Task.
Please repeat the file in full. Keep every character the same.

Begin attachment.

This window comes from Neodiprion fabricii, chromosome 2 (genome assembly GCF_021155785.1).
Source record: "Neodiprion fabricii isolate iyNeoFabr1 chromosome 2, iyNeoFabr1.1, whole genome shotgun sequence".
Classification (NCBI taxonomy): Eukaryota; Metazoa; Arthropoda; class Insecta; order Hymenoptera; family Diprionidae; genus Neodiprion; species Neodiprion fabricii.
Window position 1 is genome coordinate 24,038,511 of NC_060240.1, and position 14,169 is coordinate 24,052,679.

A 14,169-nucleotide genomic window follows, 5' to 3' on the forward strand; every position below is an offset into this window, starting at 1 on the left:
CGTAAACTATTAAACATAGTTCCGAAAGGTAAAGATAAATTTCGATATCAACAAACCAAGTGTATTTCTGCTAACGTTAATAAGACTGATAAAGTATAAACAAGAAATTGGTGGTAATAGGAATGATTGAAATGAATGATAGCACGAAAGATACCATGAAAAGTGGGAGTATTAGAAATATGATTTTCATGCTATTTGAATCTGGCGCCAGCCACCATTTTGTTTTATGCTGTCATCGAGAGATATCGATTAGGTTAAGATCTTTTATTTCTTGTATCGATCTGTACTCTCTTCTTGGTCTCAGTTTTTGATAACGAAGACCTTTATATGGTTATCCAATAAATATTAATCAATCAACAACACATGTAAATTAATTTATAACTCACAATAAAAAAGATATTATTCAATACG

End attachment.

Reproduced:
This window comes from Neodiprion fabricii, chromosome 2 (genome assembly GCF_021155785.1).
Source record: "Neodiprion fabricii isolate iyNeoFabr1 chromosome 2, iyNeoFabr1.1, whole genome shotgun sequence".
Classification (NCBI taxonomy): Eukaryota; Metazoa; Arthropoda; class Insecta; order Hymenoptera; family Diprionidae; genus Neodiprion; species Neodiprion fabricii.
Window position 1 is genome coordinate 24,038,511 of NC_060240.1, and position 14,169 is coordinate 24,052,679.

A 14,169-nucleotide genomic window follows, 5' to 3' on the forward strand; every position below is an offset into this window, starting at 1 on the left:
CGTAAACTATTAAACATAGTTCCGAAAGGTAAAGATAAATTTCGATATCAACAAACCAAGTGTATTTCTGCTAACGTTAATAAGACTGATAAAGTATAAACAAGAAATTGGTGGTAATAGGAATGATTGAAATGAATGATAGCACGAAAGATACCATGAAAAGTGGGAGTATTAGAAATATGATTTTCATGCTATTTGAATCTGGCGCCAGCCACCATTTTGTTTTATGCTGTCATCGAGAGATATCGATTAGGTTAAGATCTTTTATTTCTTGTATCGATCTGTACTCTCTTCTTGGTCTCAGTTTTTGATAACGAAGACCTTTATATGGTTATCCAATAAATATTAATCAATCAACAACACATGTAAATTAATTTATAACTCACAATAAAAAAGATATTATTCAATACG